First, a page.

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Last Updated on November 29, 2019 by Diane Hoffmaster
In If You Could Be Mine by Sara Farizan, Sahar has been in love with her best friend, Nasrin, since they were six. But Iran is a dangerous place for two girls in love. This is a book that my teenage daughter read and absolutely loved. She recommended I read it when we headed over to London last week so I took it along to keep me busy on the flight. Let me just say that the person sitting next to me heard some serious sobbing as I finished this story! While there were a few things I didn't like about the book, overall it is moving and brings up a topic that is controversial when it comes to living in Iran. Read the full review below or shop on Amazon through my affiliate link.
Table of Contents
If You Could Be Mine by Sara Farizan
Purchase Links: Amazon
Author: Sara Farizan
Publisher: Algonquin Young Readers (September 9, 2014)
Genre: Young Adult, LGBT, Romance, Fiction, Contemporary
Length/Format: 272 pages
Star Rating: 4
In this stunning debut, a young Iranian American writer pulls back the curtain on one of the most hidden corners of a much-talked-about culture.
Seventeen-year-old Sahar has been in love with her best friend, Nasrin, since they were six. They’ve shared stolen kisses and romantic promises. But Iran is a dangerous place for two girls in love—Sahar and Nasrin could be beaten, imprisoned, even executed if their relationship came to light.
So they carry on in secret—until Nasrin’s parents announce that they’ve arranged for her marriage. Nasrin tries to persuade Sahar that they can go on as they have been, only now with new comforts provided by the decent, well-to-do doctor Nasrin will marry. But Sahar dreams of loving Nasrin exclusively—and openly.
Then Sahar discovers what seems like the perfect solution. In Iran, homosexuality may be a crime, but to be a man trapped in a woman’s body is seen as nature’s mistake, and sex reassignment is legal and accessible. As a man, Sahar could be the one to marry Nasrin. Sahar will never be able to love the one she wants, in the body she wants to be loved in, without risking her life. Is saving her love worth sacrificing her true self?
If You Could Be Mine by Sara Farizan: My Review
If You Could Be Mine by Sara Farizan gives just a small but emotional look into what it's like to be gay in Iran. Sahar has been in love with her best friend since they were little. She and Nasrin have moved slowly from friends to 'more than' friends, stealing kisses and romantic moments whenever they can. Sahar dreams of the day that she and Nasrin can somehow be together for real but when Nasrin's family decides to marry her off, Sahar panics and doesn't know what to do to keep Nasrin for herself.
Sahar has an older cousin who is a wild child. While he cannot be 'out' in Iran, he has a community of LGBT people that he hangs with. He is also involved with drugs, bootlegged movies and an assortment of other questionable and very illegal activities. He introduces Sahar to a transgendered individual and Sahar things that she has finally found an answer. Unfortunately, things don't go anywhere near as smoothly as she things they will.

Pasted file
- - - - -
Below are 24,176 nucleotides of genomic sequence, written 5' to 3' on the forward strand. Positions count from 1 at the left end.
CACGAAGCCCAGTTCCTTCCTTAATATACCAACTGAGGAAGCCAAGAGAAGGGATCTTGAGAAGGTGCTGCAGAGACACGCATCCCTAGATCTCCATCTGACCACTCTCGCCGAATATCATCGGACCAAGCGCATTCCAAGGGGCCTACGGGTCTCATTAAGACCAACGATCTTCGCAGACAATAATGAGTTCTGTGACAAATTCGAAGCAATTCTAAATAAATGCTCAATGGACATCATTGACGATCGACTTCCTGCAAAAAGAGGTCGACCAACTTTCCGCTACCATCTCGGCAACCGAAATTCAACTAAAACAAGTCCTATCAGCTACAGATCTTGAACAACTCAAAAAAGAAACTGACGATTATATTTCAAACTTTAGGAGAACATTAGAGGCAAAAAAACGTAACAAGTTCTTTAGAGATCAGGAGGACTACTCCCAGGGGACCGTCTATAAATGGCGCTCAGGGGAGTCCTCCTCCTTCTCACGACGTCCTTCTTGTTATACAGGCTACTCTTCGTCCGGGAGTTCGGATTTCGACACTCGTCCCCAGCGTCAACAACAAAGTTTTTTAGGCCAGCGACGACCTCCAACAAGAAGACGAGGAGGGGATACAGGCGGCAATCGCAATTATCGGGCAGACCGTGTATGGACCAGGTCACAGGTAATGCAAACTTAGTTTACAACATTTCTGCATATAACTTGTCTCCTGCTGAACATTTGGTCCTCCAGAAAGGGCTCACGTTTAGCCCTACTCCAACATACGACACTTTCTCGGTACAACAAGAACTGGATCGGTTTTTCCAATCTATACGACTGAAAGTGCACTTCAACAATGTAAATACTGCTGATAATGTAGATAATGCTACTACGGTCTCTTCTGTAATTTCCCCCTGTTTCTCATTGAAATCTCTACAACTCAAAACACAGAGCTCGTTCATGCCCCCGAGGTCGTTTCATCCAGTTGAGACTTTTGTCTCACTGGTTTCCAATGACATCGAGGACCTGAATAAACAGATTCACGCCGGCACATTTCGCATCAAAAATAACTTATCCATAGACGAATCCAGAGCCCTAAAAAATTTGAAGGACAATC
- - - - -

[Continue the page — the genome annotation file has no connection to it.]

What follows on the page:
This story is incredibly moving and brought tears to my eyes. The realities of life in Iran for a gay person are downright depressing. The author does an amazing job of setting the story....there are tidbits about Iranian culture, food, family and law that I found fascinating. I definitely wanted to keep on turning the page to learn more about Sahar's life as well as her struggles to find a way to stay with Nasrin forever.
There were a few things I thought might be unrealistic in this book. Sahar is incredibly bright but apparently thought that sex reassignment surgery would be easy. She had to have known exactly what that surgery and hormone therapy entailed but she seemed completely clueless. It just wasn't all that believable to me. And honestly, Nasrin seemed like a self-centered and spoiled child. I'm honestly not all that sure what Sahar saw in her.
Just a fair warning.... If You Could Be Mine by Sara Farizan does not end happily. If you are looking for the couple to ride off into the sunset together, don't read this book. But, the ending is (I think) a realistic one that most gay couples in Iran probably end up living.
Overall, I enjoyed If You Could Be Mine by Sara Farizan. It had a few flaws but was also moving and I enjoyed learning more about Iranian culture.
Diane is a professional blogger and nationally certified pharmacy technician at Good Pill Pharmacy. She has two college aged kids, one husband and more pets than she will admit to. She earned her BS in Microbiology at the University of New Hampshire but left her career in science to become a stay at home mom. Years of playing with LEGO and coloring with crayons had her craving a more grown up purpose to her life and she began blogging and freelance writing full time. You can learn more about her HERE.